• You are right about the amount. I hate shopping. It takes up valuable time, wears me out, and most times I end up with nothing anyway.

  4. Thanks Colleen for the reminder to reassess – I too am bringing out the winter clothes, and the winter bedding. My quilts seem to breed in the wardrobes over summer. Every year I seem to have more than I remember having (or need)!

    • Hi Laura, it is good that you think the quilts multiply because that means you are realising more and more that you need less. I actually need to buy a quilt because my kids took theirs with them when they left home. Now I don’t have one for our spare bed. That is ok until we get visitors. At the moment it is OK because we put our quilt on the spare bed during summer because I kept taking it off every night.

  5. Clothes are a huge problem for me, made worse as I lose weight in a two steps forward, one step back fashion. I’d see if you could replace you jacket this winter and if not, alter it come time to pack it up so it is ready for next winter

    • Hi Gina, I sympathise with you over the weight less issues. That must reek havoc with your wardrobe. As for my jacket, I did what you suggested last year. Now this winter is well on the way and I am still procrastinating over the jacket. I do think it would be a fun project that I would take much satisfaction of achieving.

  6. This post is so inspiring to me. Clothing is the next area for me to take another close look at for pairing down. I have been following your blog for maybe a year and have been on the declutter track for maybe about two years and am moving this week back up north (in US) to another state. The declutter process (with support form your posts and one or two other blogs) has been such a journey of freedom thus far. I have let go of so much that just doesn’t fit my lifestyle (lots of furniture especially) but that seems like what “one is supposed to have”. For example, when I got rid of my couch and dining table I breathed a sigh of relief (I live in a small house – about 750 sq. ft.) as my primary loves- yoga and art making – could spread out and take up a major portion of my home. It’s made such a difference. But, it is unusual to not own a couch or dining table. I am MUCH happier and more room to “breath” in the house.
    I expect to be on this journey in this focused kind of way for maybe another year or even two ( after which life long habits of letting go nicely built in to my lifestyle). I love your description of clothing above because it gives a nice picture of what’s possible. I have let go of a lot but have a ways to go and for some reason the simple act of reading about others process (whether about exact details or more philosophical musings) is just so satisfying. Please keep up the good work.

    • Hooray another person who thinks of decluttering as a journey of freedom. Good for you Jen. One of the key things to letting go of stuff is realising that you don’t need to own something just because it it the norm to do so. You have obviously come to that realisation. Well done!

  7. the world is a funny place. you pull out your winter clothes, while I start fighting with my summer wardrobe.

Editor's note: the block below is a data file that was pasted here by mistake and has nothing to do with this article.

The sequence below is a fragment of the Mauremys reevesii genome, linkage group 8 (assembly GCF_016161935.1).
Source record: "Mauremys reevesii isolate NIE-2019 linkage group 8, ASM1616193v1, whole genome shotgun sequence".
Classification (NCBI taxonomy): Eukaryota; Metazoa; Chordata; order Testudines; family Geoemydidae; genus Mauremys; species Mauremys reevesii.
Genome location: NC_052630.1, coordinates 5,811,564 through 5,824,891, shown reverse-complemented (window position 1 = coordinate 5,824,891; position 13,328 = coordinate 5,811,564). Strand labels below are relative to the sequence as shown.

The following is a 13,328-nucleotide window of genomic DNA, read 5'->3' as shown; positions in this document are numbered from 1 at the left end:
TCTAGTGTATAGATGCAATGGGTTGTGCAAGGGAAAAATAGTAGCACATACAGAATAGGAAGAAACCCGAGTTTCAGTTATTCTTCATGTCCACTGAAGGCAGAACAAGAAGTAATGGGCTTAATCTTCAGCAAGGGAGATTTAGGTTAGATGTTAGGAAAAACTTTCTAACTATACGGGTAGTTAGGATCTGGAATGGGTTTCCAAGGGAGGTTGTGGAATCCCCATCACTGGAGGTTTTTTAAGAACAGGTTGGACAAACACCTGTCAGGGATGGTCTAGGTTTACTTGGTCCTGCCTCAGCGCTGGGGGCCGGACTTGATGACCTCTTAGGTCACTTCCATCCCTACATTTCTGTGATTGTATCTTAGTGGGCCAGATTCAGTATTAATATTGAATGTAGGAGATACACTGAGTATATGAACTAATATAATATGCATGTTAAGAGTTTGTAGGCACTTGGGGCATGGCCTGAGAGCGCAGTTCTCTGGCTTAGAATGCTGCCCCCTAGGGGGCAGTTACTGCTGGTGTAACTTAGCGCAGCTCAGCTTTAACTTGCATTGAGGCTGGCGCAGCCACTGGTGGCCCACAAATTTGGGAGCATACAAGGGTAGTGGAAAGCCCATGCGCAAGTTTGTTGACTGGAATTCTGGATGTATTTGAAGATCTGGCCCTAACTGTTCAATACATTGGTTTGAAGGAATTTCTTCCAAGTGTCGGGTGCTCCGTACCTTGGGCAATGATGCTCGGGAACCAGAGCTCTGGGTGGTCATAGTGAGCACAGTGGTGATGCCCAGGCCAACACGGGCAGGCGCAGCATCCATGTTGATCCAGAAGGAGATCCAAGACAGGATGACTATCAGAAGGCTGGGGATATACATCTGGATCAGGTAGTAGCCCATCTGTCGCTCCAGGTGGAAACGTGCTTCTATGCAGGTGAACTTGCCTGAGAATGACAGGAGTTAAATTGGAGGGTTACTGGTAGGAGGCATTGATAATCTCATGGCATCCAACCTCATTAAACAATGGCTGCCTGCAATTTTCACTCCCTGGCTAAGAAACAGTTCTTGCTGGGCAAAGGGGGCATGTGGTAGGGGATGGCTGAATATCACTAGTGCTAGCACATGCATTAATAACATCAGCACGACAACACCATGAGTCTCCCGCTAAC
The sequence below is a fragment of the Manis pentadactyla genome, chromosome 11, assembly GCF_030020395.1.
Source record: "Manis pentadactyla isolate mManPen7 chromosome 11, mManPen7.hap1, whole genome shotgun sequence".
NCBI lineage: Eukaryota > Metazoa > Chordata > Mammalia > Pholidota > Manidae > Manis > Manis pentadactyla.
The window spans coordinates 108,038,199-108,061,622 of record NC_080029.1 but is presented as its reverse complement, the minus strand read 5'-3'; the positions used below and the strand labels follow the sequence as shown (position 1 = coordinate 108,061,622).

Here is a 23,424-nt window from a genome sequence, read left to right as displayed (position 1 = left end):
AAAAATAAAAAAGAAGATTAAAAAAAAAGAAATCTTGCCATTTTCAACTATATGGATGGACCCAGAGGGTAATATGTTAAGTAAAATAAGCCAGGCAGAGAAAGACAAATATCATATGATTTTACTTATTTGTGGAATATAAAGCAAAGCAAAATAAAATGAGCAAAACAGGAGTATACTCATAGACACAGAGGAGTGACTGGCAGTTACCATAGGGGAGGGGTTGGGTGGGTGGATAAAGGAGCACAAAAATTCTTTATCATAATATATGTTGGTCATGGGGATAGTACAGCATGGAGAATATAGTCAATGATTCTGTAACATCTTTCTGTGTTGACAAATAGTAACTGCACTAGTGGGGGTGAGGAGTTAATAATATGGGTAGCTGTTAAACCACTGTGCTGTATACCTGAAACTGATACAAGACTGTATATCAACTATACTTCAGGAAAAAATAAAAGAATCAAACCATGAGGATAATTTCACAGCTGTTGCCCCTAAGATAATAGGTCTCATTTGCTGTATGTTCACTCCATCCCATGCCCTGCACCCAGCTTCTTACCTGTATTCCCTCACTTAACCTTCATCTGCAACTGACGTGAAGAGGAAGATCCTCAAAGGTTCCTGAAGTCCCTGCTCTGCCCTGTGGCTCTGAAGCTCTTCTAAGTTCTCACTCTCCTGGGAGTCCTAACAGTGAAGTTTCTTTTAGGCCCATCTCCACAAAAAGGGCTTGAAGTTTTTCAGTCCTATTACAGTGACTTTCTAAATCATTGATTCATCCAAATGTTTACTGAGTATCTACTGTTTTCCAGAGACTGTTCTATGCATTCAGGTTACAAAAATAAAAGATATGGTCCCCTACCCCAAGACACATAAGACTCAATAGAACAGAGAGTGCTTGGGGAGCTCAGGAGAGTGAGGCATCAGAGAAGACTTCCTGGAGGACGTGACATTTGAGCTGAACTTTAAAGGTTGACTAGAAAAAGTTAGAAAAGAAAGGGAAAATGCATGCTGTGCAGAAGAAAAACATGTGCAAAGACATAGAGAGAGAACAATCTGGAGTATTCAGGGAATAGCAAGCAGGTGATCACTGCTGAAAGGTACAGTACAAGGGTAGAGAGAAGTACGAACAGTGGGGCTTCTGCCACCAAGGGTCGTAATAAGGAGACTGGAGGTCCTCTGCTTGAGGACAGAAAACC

Never liked summer much and this is the first time I even need to look good. So I struggle big time, because for the last years I wore whatever was comfy enough and I didnt had to bother much about my appearance.
    for the worst days there are 2 pair of linnen trousers and one linnen skirt. I am now looking for a pair of not so dark grey trousers with softer fabric. and for a couple of bright, colourful shirts, not too tight, but also not too lose. they need to also fit colours right, so that I can easily mix and match my wardrobe around. I am also looking for one or two very thin cardigans. I think I need to buy a couple of pieces and then see how my summer wardrobe proves itself, when in daily use. I will for sure declutter old and unworn pieces by the end of september. and I will love it.
    I will never be a shopping queen, but thanks to a very nice tipp here, I read a bit about body shapes and colours on a great blog, so I feel a bit more secure when I go out shopping. knowing what I want and what I search for, as well as buying pieces that I love immediately is key. everything else is not worth my money or space.
    I musst admit my scarf collection did grow from around 10 to now 35 pieces. this is my reward for an unsuccessful shopping trip. And yeah I know I know, I shouldnt buy things if I dont need them, but I seriously love love love love my scarf collection and I do wear them every day.
    However I am not stupid. I learned here and I replace nowadays. so I am very very strict to myself and declutter the pieces that I dont wear as soon as I recognize it…

    • Hi Lena, I think you have a very good strategy in place for acquiring your summer wardrobe. Good thinking. Don’t worry about those scarves, we are all allowed at least one weakness. Mine has become my craft supplies again. But I am using lots up and making money doing it so JUSTIFIED. 😉

      • I went shopping for those wanted shirts today. found what I was looking for.
        after that a friend joined me, and he then was looking for things that “he saw on me” and WOW. those were items I wouldnt have picked myself but fitted just perfectly and were underlining my personality in a whole different way. sometimes you need others for inspiration and tipps and perspectives you cant get yourself. I warned him that I will use him now every single time I am out shopping.
        I only bought favourites today. I am so proud.

        my scarf collection will always develop. just like your craft supplies. sometimes more, sometimes less. but if you love it, its worth it.

  8. I’d probably not want to be bothered adding pockets when it’s so easy to find another, especially since you said it could do with a little updating anyway.

    In our house, it’s my husband who has all the clothes and shoes, not me. He has at least three times what I have.